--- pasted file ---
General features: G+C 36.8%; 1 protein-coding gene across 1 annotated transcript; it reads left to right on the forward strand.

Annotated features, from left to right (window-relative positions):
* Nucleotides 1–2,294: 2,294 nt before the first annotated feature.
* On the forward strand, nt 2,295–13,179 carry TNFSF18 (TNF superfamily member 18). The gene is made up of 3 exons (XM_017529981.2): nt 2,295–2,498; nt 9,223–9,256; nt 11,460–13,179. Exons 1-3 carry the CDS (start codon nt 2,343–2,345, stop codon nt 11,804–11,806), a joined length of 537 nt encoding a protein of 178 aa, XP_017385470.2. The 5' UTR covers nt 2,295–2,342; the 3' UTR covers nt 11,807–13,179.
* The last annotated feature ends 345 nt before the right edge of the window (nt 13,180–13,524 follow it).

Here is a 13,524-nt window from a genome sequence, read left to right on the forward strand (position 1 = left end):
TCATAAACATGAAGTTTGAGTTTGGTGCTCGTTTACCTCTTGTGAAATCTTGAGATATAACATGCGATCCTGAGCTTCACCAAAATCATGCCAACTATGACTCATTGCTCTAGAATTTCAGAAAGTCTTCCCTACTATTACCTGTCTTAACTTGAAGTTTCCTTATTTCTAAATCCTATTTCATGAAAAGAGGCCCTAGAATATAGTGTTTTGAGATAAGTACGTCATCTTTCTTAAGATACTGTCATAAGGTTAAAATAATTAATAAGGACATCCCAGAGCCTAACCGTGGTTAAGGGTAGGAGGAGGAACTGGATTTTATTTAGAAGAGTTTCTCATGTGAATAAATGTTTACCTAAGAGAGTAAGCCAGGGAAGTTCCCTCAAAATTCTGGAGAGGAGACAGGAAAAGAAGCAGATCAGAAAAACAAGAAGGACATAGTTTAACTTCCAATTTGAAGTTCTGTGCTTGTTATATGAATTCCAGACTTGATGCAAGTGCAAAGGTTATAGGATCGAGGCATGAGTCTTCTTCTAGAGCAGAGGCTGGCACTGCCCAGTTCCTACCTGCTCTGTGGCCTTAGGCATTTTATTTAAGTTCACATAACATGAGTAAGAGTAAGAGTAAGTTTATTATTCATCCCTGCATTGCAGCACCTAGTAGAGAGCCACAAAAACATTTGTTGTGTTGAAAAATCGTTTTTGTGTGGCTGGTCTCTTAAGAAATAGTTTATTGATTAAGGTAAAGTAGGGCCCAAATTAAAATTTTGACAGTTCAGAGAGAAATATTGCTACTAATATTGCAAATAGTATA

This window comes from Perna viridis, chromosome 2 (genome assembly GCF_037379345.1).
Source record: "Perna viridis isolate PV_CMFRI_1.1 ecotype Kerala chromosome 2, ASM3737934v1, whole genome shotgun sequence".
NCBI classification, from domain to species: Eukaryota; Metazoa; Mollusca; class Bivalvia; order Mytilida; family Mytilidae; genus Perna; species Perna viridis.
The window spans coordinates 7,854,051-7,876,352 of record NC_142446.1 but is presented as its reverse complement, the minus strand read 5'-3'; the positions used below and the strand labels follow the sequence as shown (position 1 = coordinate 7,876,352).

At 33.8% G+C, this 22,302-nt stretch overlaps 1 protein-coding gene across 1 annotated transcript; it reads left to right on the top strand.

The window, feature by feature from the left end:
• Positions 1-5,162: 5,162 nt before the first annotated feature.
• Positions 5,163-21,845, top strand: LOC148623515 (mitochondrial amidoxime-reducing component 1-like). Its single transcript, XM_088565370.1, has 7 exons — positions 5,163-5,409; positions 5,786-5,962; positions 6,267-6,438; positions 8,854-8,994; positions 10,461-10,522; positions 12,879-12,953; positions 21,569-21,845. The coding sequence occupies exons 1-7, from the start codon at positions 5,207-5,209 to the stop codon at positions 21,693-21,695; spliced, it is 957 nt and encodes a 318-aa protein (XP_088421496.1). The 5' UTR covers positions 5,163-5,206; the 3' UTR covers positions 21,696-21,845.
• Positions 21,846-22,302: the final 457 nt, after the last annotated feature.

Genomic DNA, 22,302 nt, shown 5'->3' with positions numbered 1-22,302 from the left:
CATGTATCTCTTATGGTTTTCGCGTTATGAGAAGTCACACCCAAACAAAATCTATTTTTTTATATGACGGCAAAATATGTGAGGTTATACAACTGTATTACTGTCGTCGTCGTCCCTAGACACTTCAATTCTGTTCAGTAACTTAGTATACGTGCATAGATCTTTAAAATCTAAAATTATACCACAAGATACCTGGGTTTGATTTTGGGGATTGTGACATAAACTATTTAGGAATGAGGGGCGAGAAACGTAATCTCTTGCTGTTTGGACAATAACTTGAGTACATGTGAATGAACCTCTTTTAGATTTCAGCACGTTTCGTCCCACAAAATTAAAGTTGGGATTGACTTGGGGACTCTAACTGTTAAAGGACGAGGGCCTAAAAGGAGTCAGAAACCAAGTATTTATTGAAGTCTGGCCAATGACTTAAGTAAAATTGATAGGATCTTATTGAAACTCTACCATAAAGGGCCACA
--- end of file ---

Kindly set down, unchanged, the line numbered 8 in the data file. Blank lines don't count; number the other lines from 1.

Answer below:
This window comes from Perna viridis, chromosome 2 (genome assembly GCF_037379345.1).